It’s all too easy to be pessimistic about the health of the world’s ecosystem in 2021. More than a million species are on the verge of extinction, carbon dioxide levels in the atmosphere continue to rise, and the world has been shattered by a succession of climate-related catastrophic weather events. Meanwhile, the world is still dealing with a terrible virus that appears to have no end in sight.
However, as the year winds down, there are reasons to be cautiously optimistic about the areas where the environment triumphed in 2021.
It’s worth noting that even these optimistic advances may contain promises that are watered down, deceptive, or completely disappointed. There are signs of progress on this long and grueling journey despite this. Here are five grounds for optimism.
After being postponed for a year due to COVID-19, the United Nations Climate Change Conference in Glasgow in November welcomed the world’s second-largest fossil-fuel emitter, the United States, back to the bargaining table after a four-year hiatus. By the end of the conference, the US and China had signed a surprising joint pledge to work together to achieve the Paris Agreement’s goals.
While the amount of ambition in Glasgow was criticized, particularly in safeguarding developing nations from climate consequences and assisting them in transitioning to clean energy systems, the objective of reducing global warming to 1.5°C is now arguably more realistic. Notably, governments committed to limiting their coal use rather than erasing it, and more than a hundred countries agreed to reduce methane emissions by 30 percent by 2030.
According to a new analysis, renewable energy use is anticipated to grow by 8% globally in 2021, the highest year-on-year growth since the 1970s, while it has nearly quadrupled in the United States.
A slew of new laws has been introduced in the previous year to combat rising plastic pollution. Governor Jay Inslee of Washington signed legislation banning polystyrene products like foam coolers and packing peanuts, requiring customers to request single-use utensils, straws, cup lids, and condiments, and requiring minimum post-consumer recycled content in a variety of plastic bottles and jugs, including those for personal care products and household cleaning.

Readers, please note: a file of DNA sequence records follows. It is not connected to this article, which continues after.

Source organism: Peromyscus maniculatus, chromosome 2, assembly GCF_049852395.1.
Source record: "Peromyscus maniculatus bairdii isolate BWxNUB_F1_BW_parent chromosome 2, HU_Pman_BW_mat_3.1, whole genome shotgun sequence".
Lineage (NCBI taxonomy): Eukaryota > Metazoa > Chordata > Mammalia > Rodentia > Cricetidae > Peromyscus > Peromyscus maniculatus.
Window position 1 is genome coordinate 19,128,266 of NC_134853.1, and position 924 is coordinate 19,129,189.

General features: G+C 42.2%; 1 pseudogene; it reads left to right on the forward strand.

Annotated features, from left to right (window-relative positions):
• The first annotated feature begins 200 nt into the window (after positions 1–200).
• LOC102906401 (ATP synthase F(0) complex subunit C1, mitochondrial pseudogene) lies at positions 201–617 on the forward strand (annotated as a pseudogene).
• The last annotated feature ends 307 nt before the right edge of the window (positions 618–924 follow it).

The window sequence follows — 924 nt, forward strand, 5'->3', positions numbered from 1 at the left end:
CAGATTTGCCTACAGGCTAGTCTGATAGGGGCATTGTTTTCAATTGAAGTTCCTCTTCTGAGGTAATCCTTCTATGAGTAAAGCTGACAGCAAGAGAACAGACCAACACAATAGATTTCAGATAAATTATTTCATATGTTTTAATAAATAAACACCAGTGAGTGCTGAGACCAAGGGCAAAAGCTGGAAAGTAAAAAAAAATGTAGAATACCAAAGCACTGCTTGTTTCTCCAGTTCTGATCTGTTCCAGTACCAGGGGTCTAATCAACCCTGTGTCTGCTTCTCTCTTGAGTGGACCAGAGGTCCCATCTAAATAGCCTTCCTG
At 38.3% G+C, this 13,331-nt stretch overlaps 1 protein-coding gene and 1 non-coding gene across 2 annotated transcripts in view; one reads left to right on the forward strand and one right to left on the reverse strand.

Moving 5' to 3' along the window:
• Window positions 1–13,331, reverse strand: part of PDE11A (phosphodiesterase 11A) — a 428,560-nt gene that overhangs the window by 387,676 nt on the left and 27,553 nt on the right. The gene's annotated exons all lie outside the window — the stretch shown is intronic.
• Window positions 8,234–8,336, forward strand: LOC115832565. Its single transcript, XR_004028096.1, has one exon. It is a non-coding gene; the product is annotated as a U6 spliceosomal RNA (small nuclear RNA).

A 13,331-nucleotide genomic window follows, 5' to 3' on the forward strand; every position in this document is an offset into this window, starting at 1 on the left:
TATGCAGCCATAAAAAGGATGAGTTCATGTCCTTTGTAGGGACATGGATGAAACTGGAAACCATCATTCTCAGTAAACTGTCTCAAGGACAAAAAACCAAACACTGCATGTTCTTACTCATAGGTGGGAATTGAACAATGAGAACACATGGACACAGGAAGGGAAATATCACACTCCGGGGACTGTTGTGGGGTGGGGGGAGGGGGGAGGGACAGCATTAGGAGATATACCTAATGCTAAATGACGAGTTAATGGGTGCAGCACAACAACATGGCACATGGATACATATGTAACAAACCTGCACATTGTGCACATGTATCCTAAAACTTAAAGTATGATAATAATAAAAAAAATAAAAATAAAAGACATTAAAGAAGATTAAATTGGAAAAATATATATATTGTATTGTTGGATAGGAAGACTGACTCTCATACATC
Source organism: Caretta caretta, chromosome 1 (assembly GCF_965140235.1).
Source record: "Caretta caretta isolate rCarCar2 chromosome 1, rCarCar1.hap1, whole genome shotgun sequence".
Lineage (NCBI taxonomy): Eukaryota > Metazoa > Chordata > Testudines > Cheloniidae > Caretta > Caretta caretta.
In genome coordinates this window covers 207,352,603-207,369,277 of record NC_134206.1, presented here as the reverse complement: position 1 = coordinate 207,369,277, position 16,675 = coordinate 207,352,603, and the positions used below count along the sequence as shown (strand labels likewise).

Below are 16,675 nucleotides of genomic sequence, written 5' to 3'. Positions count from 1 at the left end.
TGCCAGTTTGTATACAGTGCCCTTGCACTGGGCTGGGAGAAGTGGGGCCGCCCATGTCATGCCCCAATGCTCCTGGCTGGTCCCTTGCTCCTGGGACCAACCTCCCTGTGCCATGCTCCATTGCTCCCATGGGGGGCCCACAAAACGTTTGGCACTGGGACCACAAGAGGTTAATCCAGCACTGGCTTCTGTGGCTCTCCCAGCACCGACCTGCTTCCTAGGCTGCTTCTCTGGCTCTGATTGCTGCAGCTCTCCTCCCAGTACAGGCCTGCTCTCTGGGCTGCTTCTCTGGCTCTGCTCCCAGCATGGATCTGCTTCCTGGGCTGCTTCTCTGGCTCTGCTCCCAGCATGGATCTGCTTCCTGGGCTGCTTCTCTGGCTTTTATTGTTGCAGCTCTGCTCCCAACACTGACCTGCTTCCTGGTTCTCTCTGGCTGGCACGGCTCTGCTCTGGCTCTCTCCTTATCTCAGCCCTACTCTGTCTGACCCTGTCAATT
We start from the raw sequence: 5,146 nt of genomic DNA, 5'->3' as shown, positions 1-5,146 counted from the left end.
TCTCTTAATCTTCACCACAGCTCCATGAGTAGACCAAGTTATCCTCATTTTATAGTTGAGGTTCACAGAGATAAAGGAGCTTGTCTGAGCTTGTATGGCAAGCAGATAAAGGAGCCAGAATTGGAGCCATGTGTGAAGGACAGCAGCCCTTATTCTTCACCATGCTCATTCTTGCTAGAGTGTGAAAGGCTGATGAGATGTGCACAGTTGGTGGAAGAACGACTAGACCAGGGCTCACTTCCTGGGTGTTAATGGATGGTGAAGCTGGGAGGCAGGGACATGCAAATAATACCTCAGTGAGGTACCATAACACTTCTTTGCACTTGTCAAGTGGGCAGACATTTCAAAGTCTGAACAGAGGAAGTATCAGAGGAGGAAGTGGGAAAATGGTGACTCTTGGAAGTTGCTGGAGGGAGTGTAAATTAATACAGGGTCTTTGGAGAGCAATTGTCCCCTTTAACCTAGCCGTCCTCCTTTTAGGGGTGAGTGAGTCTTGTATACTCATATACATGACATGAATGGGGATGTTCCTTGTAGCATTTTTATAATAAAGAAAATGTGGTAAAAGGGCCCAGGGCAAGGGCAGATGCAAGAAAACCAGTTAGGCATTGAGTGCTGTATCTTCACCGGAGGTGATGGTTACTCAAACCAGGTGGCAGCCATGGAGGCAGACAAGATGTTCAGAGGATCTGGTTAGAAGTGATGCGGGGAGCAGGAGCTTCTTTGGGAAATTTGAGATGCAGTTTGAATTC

Following the passage of the Break Free from Plastic Pollution Act, which would, among other things, ban some single-use plastic products and halt permits for new plastics manufacturing plants, such efforts may be reflected federally.
The goal to halt deforestation by 2030 made at the United Nations Climate Conference in Glasgow was by far the biggest news in forest conservation; it included a promise to invest $ 12 billion in forest conservation. The promise, however, was treated with significant skepticism, not least because, following a 2014 pact with the same purpose, deforestation rates increased.
The Indonesian province of West Papua’s government has withdrawn permits for 12 palm oil contracts encompassing more than 660,000 acres (an area twice the size of Los Angeles), with three-fifths of the land still forested. Environmental and indigenous rights organizations are pressing the government to go even further and acknowledge Native peoples’ rights to manage their woods in certain places.
As a result of protective efforts, populations of some of the world’s most iconic species are improving. In July, China stated that the giant panda, the World Wildlife Fund’s icon, was no longer considered endangered and that its status had been upgraded to vulnerable. Only about 1,800 pandas survive in the wild, a significant increase from the estimated 1,100 in 2000. Meanwhile, China has announced the establishment of the Giant Panda National Park, which will be part of a network of new parks covering an area nearly the size of the United Kingdom. Native species such as the Northeast China tiger, Siberian leopard, and Hainan black-crested gibbon. Let us know in the comments, what do you think should be done in 2022…